It is not by shaving one's head and face and donning saffron robes that one moves toward enlightenment (bodhi, awakening) and nirvana (moksha, liberation from all suffering). There are many monastics who yet cling and are therefore no closer to freedom than householders).

The word is apparently derived from nir + Ö kram, "to go forth (into the wandering, left-home-life of an ascetic)." But in Pali language texts, this term is nevertheless used as if it were derived from lust (kāma as in Kama Sutra) and always as an antonym to kāma (craving for sensuality). 

It is one of the Ten Perfections (pāramīs or pāramitās as in the Prajna Paramita, the famous "Perfection of Wisdom" literature).
Nekkhama-sankappa, the "intention of renunciation" -- thoughts free of lust, thoughts of renunciation, is one of the three kinds of right intention or right thought (sammā-sankappa), the second factor in the Noble Eightfold Path (see Magga, 2), its antonym being kāma-sankappa, lustful thoughts and intentions.

Four Ways to Let Go and Get Free

What is clinging?
Maitreya Buddha, Gandhara (wiki)
"Clinging," according to the Path of Purification (Vis.M. XVII), is an intensified degree of craving. The four kinds of clinging are:
  1. sensual clinging,
  2. clinging to views,
  3. clinging to mere rules and rituals [as if they could ever in and of themselves lead to or result in enlightenment],
  4. clinging to personality-belief.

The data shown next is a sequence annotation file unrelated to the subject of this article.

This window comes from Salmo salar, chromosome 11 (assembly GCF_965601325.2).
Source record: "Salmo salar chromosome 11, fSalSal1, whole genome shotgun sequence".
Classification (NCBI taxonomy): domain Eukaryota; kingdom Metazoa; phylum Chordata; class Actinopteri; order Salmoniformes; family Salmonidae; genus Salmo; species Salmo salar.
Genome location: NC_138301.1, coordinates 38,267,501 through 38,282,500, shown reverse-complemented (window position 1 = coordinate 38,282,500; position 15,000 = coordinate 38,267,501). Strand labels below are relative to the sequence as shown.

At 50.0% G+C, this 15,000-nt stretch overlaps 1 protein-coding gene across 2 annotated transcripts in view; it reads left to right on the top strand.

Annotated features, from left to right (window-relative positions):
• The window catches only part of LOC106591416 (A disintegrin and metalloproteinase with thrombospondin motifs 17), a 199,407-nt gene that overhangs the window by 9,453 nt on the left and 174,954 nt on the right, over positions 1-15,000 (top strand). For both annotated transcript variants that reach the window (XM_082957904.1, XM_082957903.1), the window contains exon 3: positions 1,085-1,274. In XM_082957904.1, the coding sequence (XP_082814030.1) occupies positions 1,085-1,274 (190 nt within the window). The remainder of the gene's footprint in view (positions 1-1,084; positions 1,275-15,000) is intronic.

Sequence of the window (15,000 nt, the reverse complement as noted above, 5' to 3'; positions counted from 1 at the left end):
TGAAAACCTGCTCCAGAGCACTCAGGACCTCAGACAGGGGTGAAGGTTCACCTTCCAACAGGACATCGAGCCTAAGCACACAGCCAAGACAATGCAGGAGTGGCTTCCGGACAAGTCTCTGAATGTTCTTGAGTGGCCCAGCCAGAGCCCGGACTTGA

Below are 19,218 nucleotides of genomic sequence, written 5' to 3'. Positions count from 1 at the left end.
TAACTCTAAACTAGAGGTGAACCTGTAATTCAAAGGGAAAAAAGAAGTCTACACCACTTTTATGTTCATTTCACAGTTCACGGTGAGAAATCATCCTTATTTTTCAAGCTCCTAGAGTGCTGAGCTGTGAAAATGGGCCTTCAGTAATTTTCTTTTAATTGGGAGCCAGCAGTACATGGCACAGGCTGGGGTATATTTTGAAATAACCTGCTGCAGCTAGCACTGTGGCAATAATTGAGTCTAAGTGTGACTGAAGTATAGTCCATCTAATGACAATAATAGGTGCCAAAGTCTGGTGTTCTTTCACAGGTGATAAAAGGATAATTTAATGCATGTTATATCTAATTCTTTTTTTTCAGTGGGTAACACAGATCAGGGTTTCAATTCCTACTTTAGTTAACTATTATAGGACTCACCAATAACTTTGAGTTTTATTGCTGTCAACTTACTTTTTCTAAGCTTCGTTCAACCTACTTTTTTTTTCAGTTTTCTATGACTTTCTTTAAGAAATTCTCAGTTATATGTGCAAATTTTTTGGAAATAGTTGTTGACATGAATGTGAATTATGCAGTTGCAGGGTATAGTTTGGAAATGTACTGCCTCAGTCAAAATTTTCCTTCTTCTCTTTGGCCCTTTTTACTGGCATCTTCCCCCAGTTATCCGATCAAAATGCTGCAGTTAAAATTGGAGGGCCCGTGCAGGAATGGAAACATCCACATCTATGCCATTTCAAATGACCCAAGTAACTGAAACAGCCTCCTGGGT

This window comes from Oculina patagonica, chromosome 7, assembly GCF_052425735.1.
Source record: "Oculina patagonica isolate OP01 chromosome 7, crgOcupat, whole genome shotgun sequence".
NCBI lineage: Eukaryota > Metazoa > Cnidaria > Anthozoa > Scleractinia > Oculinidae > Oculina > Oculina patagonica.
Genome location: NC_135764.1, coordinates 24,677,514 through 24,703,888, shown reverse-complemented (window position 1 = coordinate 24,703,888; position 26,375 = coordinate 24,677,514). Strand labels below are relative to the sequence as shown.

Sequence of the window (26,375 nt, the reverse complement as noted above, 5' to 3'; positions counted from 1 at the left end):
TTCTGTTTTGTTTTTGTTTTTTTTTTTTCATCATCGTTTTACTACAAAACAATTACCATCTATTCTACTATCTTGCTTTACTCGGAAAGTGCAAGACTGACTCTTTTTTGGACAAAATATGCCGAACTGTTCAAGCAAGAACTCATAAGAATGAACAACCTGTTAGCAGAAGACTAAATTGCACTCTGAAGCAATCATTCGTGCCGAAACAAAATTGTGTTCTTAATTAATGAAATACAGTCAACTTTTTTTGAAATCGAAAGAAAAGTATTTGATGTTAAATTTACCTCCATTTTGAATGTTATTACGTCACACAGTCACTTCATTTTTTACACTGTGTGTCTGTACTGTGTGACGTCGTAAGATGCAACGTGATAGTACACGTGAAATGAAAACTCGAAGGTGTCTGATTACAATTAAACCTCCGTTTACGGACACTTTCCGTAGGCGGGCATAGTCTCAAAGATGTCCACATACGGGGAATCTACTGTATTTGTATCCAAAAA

(1) "What now is sensual clinging? Whatever with regard to sensuous objects there exists of sensuous lust, sensuous desire, sensuous attachment, sensuous passion, sensuous delusion, sensuous fetters, this is called sensual clinging.
(2) ''What is clinging to views? 'Alms and offerings are useless [without karmic benefit to the giver]; there is no fruit and result for skillful and unskillful deeds: all such views and misconceptions are called clinging to [wrong] views.

(3) "What is clinging to mere rules and rituals? Holding firmly to the view that through [the observance of] mere rules and rituals one may reach purification [enlightenment and liberation, bodhi and nirvana), this is called clinging to mere rules and rituals.
(4) "What is clinging to personality-belief? The 20 kinds of ego-views [beliefs about self, identity, ego] with regard to the groups of existence, these are called clinging to personality-belief" (Dhs.1214-17).
This traditional fourfold division of clinging is unsatisfactory. Besides clinging to lustful objects of the sense, we would expect either clinging to fine material spheres and immaterial spheres of existence or simply clinging to continued existence (bhava-upādāna, continued being, which can never be static, and is therefore translated as becoming).

Although a non-returner, a person who has gained the third stage of enlightenment, is entirely free of the traditional four kinds of clinging, that person is not yet freed from rebirth, as one still possesses clinging to continued-becoming. The Commentary to the Path of Purification (Vis.M. XVII), trying to get out of this dilemma, explains sensual clinging as including here all the remaining kinds of clinging.
"Clinging" is the common rendering for upādāna, but "grasping" would come closer to the literal meaning of it, which is "uptake" or the habit of repetitive craving; see Three Cardinal Discourses (Wheel 17), p.19.